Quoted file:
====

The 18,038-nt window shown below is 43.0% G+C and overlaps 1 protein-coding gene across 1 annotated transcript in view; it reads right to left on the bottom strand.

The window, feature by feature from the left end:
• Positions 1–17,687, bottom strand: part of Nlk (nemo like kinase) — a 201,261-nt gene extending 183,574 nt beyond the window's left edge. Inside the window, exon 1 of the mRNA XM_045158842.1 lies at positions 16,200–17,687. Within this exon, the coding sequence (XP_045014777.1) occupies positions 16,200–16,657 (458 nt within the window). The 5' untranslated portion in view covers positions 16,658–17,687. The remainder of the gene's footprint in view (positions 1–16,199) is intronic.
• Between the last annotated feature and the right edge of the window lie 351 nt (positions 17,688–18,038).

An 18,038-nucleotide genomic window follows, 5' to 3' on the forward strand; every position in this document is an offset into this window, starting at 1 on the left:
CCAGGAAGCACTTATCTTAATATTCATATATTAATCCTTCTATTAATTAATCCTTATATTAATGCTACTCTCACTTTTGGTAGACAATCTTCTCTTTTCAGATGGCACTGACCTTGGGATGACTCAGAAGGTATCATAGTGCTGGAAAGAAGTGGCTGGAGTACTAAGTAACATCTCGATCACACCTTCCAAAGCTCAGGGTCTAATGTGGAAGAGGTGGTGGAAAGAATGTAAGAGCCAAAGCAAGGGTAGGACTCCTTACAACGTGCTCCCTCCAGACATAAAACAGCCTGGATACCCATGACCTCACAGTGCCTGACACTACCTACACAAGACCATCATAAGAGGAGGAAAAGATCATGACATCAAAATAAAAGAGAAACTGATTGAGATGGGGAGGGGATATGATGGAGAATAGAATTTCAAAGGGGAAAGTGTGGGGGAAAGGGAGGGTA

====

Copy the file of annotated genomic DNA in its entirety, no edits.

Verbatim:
The 18,038-nt window shown below is 43.0% G+C and overlaps 1 protein-coding gene across 1 annotated transcript in view; it reads right to left on the bottom strand.

The window, feature by feature from the left end:
• Positions 1–17,687, bottom strand: part of Nlk (nemo like kinase) — a 201,261-nt gene extending 183,574 nt beyond the window's left edge. Inside the window, exon 1 of the mRNA XM_045158842.1 lies at positions 16,200–17,687. Within this exon, the coding sequence (XP_045014777.1) occupies positions 16,200–16,657 (458 nt within the window). The 5' untranslated portion in view covers positions 16,658–17,687. The remainder of the gene's footprint in view (positions 1–16,199) is intronic.
• Between the last annotated feature and the right edge of the window lie 351 nt (positions 17,688–18,038).

An 18,038-nucleotide genomic window follows, 5' to 3' on the forward strand; every position in this document is an offset into this window, starting at 1 on the left:
CCAGGAAGCACTTATCTTAATATTCATATATTAATCCTTCTATTAATTAATCCTTATATTAATGCTACTCTCACTTTTGGTAGACAATCTTCTCTTTTCAGATGGCACTGACCTTGGGATGACTCAGAAGGTATCATAGTGCTGGAAAGAAGTGGCTGGAGTACTAAGTAACATCTCGATCACACCTTCCAAAGCTCAGGGTCTAATGTGGAAGAGGTGGTGGAAAGAATGTAAGAGCCAAAGCAAGGGTAGGACTCCTTACAACGTGCTCCCTCCAGACATAAAACAGCCTGGATACCCATGACCTCACAGTGCCTGACACTACCTACACAAGACCATCATAAGAGGAGGAAAAGATCATGACATCAAAATAAAAGAGAAACTGATTGAGATGGGGAGGGGATATGATGGAGAATAGAATTTCAAAGGGGAAAGTGTGGGGGAAAGGGAGGGTA